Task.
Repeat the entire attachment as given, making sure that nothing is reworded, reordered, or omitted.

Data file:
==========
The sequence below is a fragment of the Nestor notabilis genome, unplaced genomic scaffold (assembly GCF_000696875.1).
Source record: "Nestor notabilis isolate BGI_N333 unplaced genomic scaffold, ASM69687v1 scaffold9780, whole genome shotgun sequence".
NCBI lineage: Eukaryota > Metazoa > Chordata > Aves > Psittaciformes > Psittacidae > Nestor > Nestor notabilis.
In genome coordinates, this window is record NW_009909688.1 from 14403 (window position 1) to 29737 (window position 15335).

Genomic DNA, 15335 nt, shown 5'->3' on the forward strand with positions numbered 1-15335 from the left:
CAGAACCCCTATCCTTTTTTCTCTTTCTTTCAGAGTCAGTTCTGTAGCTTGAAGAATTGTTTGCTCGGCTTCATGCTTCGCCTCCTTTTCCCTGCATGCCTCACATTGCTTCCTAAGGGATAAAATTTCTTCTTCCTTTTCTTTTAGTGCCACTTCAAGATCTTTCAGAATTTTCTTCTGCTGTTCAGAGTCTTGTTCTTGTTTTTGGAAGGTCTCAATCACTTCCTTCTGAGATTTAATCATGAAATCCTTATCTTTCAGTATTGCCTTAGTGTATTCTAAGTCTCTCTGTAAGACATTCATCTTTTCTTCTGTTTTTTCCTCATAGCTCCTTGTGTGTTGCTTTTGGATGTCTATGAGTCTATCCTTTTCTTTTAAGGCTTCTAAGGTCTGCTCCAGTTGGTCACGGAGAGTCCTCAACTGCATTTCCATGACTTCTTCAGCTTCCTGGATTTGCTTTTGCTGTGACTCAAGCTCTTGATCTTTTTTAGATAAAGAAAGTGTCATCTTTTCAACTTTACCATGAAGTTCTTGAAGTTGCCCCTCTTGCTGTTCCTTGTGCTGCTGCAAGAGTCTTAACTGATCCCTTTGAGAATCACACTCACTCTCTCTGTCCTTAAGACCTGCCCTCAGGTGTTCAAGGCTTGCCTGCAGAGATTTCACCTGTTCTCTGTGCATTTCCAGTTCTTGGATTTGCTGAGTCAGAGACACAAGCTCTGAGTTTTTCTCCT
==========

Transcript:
The sequence below is a fragment of the Nestor notabilis genome, unplaced genomic scaffold (assembly GCF_000696875.1).
Source record: "Nestor notabilis isolate BGI_N333 unplaced genomic scaffold, ASM69687v1 scaffold9780, whole genome shotgun sequence".
NCBI lineage: Eukaryota > Metazoa > Chordata > Aves > Psittaciformes > Psittacidae > Nestor > Nestor notabilis.
In genome coordinates, this window is record NW_009909688.1 from 14403 (window position 1) to 29737 (window position 15335).

Genomic DNA, 15335 nt, shown 5'->3' on the forward strand with positions numbered 1-15335 from the left:
CAGAACCCCTATCCTTTTTTCTCTTTCTTTCAGAGTCAGTTCTGTAGCTTGAAGAATTGTTTGCTCGGCTTCATGCTTCGCCTCCTTTTCCCTGCATGCCTCACATTGCTTCCTAAGGGATAAAATTTCTTCTTCCTTTTCTTTTAGTGCCACTTCAAGATCTTTCAGAATTTTCTTCTGCTGTTCAGAGTCTTGTTCTTGTTTTTGGAAGGTCTCAATCACTTCCTTCTGAGATTTAATCATGAAATCCTTATCTTTCAGTATTGCCTTAGTGTATTCTAAGTCTCTCTGTAAGACATTCATCTTTTCTTCTGTTTTTTCCTCATAGCTCCTTGTGTGTTGCTTTTGGATGTCTATGAGTCTATCCTTTTCTTTTAAGGCTTCTAAGGTCTGCTCCAGTTGGTCACGGAGAGTCCTCAACTGCATTTCCATGACTTCTTCAGCTTCCTGGATTTGCTTTTGCTGTGACTCAAGCTCTTGATCTTTTTTAGATAAAGAAAGTGTCATCTTTTCAACTTTACCATGAAGTTCTTGAAGTTGCCCCTCTTGCTGTTCCTTGTGCTGCTGCAAGAGTCTTAACTGATCCCTTTGAGAATCACACTCACTCTCTCTGTCCTTAAGACCTGCCCTCAGGTGTTCAAGGCTTGCCTGCAGAGATTTCACCTGTTCTCTGTGCATTTCCAGTTCTTGGATTTGCTGAGTCAGAGACACAAGCTCTGAGTTTTTCTCCT